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Court told of fake ID scam

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A Telford man applied for a passport with the help of a solicitor who allegedly helped Jamaican immigrants obtain fake British identity documents by using stolen identities, a court heard.A Telford man applied for a passport with the help of a solicitor who allegedly helped Jamaican immigrants obtain fake British identity documents by using stolen identities, a court heard. Alfreco Jones, of Ash-lea Drive, Donnington, denies conspiracy to obtain property by deception. Bristol Crown Court heard yesterday solicitor Lennox Manifold, 47, from Handsworth, Birmingham, counter-signed a total of 16 passport applications for Jamaican nationals, including convicted drug dealers deported from the UK, using stolen identities, including those of dead children and a paraplegic man. The trial continues For the full report, see today's Shropshire Star

A Telford man applied for a passport with the help of a solicitor who allegedly helped Jamaican immigrants obtain fake British identity documents by using stolen identities, a court heard.

Alfreco Jones, of Ash-lea Drive, Donnington, denies conspiracy to obtain property by deception.

Bristol Crown Court heard yesterday solicitor Lennox Manifold, 47, from Handsworth, Birmingham, counter-signed a total of 16 passport applications for Jamaican nationals, including convicted drug dealers deported from the UK, using stolen identities, including those of dead children and a paraplegic man.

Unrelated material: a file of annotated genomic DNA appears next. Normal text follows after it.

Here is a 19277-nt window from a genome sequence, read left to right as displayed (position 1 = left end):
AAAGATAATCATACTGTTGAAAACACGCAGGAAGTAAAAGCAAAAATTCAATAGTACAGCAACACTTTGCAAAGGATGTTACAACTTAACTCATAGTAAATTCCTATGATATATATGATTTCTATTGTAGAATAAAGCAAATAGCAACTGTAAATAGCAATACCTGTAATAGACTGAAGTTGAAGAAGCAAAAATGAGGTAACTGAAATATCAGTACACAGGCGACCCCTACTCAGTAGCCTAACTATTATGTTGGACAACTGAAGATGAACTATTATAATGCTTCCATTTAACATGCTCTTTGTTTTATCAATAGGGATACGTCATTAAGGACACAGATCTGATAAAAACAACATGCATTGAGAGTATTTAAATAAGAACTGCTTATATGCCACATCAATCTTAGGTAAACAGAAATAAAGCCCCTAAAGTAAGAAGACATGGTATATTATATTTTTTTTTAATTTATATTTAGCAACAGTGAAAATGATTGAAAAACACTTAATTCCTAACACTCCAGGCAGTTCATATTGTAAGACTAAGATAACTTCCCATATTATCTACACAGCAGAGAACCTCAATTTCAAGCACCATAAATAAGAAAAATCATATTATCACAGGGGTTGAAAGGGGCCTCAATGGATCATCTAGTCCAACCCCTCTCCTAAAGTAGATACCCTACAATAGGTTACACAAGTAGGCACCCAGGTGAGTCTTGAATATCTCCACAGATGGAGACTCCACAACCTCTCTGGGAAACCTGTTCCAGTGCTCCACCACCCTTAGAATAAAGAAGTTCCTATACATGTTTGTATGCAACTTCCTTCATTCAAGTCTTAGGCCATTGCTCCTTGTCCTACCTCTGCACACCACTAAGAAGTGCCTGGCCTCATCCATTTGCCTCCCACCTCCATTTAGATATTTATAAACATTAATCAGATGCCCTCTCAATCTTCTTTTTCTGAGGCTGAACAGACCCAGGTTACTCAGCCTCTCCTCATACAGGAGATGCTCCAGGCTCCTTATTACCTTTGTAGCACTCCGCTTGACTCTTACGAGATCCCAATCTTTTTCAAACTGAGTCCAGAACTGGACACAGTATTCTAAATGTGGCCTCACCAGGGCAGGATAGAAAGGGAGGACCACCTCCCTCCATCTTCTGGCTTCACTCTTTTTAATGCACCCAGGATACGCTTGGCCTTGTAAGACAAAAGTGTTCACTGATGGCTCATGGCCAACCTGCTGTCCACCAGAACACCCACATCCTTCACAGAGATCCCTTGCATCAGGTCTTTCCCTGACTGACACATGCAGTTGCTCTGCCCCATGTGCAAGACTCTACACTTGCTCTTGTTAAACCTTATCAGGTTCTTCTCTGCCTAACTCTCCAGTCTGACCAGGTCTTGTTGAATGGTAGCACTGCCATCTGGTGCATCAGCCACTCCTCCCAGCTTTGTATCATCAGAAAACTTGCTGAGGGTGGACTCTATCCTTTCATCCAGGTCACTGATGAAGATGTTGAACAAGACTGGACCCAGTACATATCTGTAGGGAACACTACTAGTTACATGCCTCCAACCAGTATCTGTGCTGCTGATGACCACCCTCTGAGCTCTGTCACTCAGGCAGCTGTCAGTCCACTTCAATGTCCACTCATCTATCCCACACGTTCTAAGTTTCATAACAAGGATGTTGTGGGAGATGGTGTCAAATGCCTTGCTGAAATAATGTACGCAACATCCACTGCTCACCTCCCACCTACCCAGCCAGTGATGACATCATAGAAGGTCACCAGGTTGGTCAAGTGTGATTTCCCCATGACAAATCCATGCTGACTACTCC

Manifold, formerly of Maidments Solicitors and latterly of Manifold and Naser solicitors, both in Birmingham, denies 16 counts of conspiracy to obtain property by deception.

Co-accused Andrew Morrisson, 31, of Handsworth, Birmingham, and 35-year-old Christopher Whittaker, of no fixed abode, both deny the charge.

It is alleged Jones, Morrisson and Whittaker all applied for passports with Manifold's assistance.

Mr Timothy Mousley, prosecuting, told the court all the fake applications were made between January 2001 and September 2006.

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"They were hoping to obtain a fake identity, so they could remain in this country," he said.

"Many of them have a history with the immigration authorities. Some had actually been deported on previous occasions, but managed to get back to the UK."

Mr Mousley said Jones made one application, while Morrisson and Whittaker made two applications each. He said Manifold was involved with four of his co-defendants' applications and 12 others.

Mr Mousley said: "Why was Manifold involved with so many applications? He is a solicitor, a person of good standing in the community. He was the one who countersigned the form and endorsed the photos."

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The court heard one application was made in the name of Junior Christie, who was born in Hackney, London, in 1976, and lived for less than a month, dying in a hospital in Bethnal Green.

Mr Mousley said the actual applicant was Kenyo Powell, a convicted drug importer.

The trial continues.

By Lisa Rowley

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